Continuing downstream on the main trail from this second trestle, the Gorge begins to only get deeper and more scenic. The trail passes along the opening to a shallow cave just below the trestle and at 1.9 miles passes a noisy tributary that enters the Guest on the opposite side of the Gorge. When leaves are off of the trees in winter, careful examination near this spot can reveal a scenic waterfall dropping through a narrow notch in the sandstone on the other side of Gorge, not all that unlike a miniature version of North Carolina’s Linville Falls in appearance. Just beyond the this point, the trail passes below a dramatic, open cliffline at mile 2.0 and crosses yet another tributary stream and its cascades at mile 2.3.
This theme of alternating between open clifflines and cascading side streams continues for the next two miles as the Gorge continues to the get deeper and more scenic. Clifflines along this stretch continually get higher, with each side canyon becoming wilder and more rugged in appearance. Just before mile 3.0, the trail swings around a long bend in the river, offering another beautiful long-range view upstream. This particular viewpoint seems more akin to some of the wildernesses along the Blue Ridge of North Carolina and Tennessee rather than a locale in the Coalfields.
The trail continues on this pattern past mile 4.0 until it passes one of the only signs of civilization in the Gorge beyond the trail itself at mile 4.7: a long, curious concrete wall build several yards out into the river. This wall was originally built as a flood control measure to prevent undercutting erosion below the original trailbed. The river backs up along this wall, providing a buffer of sorts between the impacts of frequent flash floods and the steep wall of the Gorge. If you are lucky enough to travel the trail after a heavy rainfall event, you will likely witness the power of water in the Gorge firsthand: at the peak of a flood event, the Guest River can become a thundering, intimidating torrent of water screaming down its near 1,000-foot drop off of the Plateau.
Beyond the retaining wall, the trail continues downstream to its third and final trestle at mile 5.5. A house located on the opposite riverbank just before this point provides a sign that the trail is finally leaving the wild and rugged depths of the Gorge. Just beyond the trestle, the trail ends in a T-intersection with the Clinchfield Railroad. Just beyond it, the Clinch River flows on its path down the westernmost arm of Virginia’s Valley and Ridge Province and absorbs the flow of the Guest just past the mouth of the Gorge. Enjoy the view, but don’t wait too long – there is no lower trailhead for the Gorge, meaning that your only option is to retrace your steps on the return trip…climbing back up the elevation you have just lost.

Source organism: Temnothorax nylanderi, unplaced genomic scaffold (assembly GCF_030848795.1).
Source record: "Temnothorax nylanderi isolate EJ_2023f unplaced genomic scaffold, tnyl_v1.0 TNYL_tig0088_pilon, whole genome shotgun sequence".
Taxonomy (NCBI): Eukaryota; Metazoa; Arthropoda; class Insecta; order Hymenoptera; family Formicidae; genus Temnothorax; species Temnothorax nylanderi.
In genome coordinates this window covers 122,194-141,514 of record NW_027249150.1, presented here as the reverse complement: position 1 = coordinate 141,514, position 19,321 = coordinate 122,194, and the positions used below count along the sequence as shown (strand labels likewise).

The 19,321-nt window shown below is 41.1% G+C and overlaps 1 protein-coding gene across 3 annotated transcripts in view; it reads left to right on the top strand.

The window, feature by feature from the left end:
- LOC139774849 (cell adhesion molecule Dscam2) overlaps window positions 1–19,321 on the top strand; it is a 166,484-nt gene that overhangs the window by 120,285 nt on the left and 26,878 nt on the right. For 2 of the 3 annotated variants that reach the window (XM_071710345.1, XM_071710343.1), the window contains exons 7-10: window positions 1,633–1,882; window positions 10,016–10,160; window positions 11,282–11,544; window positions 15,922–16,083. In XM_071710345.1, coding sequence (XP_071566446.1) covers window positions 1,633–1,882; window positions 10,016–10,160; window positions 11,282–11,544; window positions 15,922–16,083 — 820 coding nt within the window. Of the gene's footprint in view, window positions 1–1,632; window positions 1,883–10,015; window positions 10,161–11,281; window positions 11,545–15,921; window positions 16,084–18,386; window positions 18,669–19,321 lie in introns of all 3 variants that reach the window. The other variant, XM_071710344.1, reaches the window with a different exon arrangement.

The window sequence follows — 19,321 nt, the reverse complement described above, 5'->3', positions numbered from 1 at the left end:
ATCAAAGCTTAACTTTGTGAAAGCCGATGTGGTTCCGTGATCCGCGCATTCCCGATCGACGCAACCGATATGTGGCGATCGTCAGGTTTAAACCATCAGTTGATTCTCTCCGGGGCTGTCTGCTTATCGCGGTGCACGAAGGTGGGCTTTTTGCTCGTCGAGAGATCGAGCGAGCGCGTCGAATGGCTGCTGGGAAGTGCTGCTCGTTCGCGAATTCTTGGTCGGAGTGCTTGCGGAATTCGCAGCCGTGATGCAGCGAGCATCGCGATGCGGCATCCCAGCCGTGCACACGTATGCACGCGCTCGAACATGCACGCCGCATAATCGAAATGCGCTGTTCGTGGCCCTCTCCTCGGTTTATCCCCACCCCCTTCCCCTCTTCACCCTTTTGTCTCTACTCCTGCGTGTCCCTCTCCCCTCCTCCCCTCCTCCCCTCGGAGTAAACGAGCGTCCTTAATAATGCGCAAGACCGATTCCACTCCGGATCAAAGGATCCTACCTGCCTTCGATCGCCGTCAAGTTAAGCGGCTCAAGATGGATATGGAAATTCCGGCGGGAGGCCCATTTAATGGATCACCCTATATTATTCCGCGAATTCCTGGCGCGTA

As should go without saying for anyone that has spent time in the Gorge, the Guest River is a testament to the power of water in the Appalachian Mountains. The river itself has a big enough watershed and enough length prior to entering the Gorge to pick up a large volume of water, and it’s this increased flow that has allowed the Guest to cut such a dramatically deep and wide gash in the southern face of the Appalachian Plateau. This gorge, in fact, dwarfs similar nearby gorges found along Little Stony Creek and the Devil’s Fork, both similar in structure but not nearly as large, thanks to being crafted by smaller streams.
This power is on full display between mile 1 and mile 2 in the Gorge. Here you can find several dramatic boulders to the left of and just above the trail, some easily the size of a large house or small office building. Upon closer examination, these rocks become not just boulders but large segments of the lip of the Gorge dislodged over time through the constant eroding power of water and the pull of gravity. Some of these boulders have even tumbled their way down into the actual riverbed itself, forming dramatic rock gardens that the Guest braids through on its way downstream. The thought of such a large mass of rock breaking free and tumbling down into the Gorge is enough to give a person pause as they wind through its depths.
As if that wasn’t enough, the eroding power of water has also had consequences for wildlife within the gorge. At least one large raven nest can be seen in cliffs high above the trail near the midpoint of the trail, and rare species such as the Green Salamander actually use the deep crevices of rock in the Gorge’s cliffs as habitat, periodically emerging and climbing into the forest canopy to forage. Even the present-day action of water drives the Gorge’s wildlife: in special locations in the Gorge, the scoured boulders along the riverbed provide a home to the rare Virginia Spiraea, a federally-protected plant that requires these water-scrubbed habitats to survive.
Directions: From the junction of VA-72 and US-58Alt in Coeburn, follow VA-72 south for approximately 5 miles to the signed entrance to the Guest River Gorge on the left. Turn left here and follow the entrance road to its end at the large paved parking area and trailhead.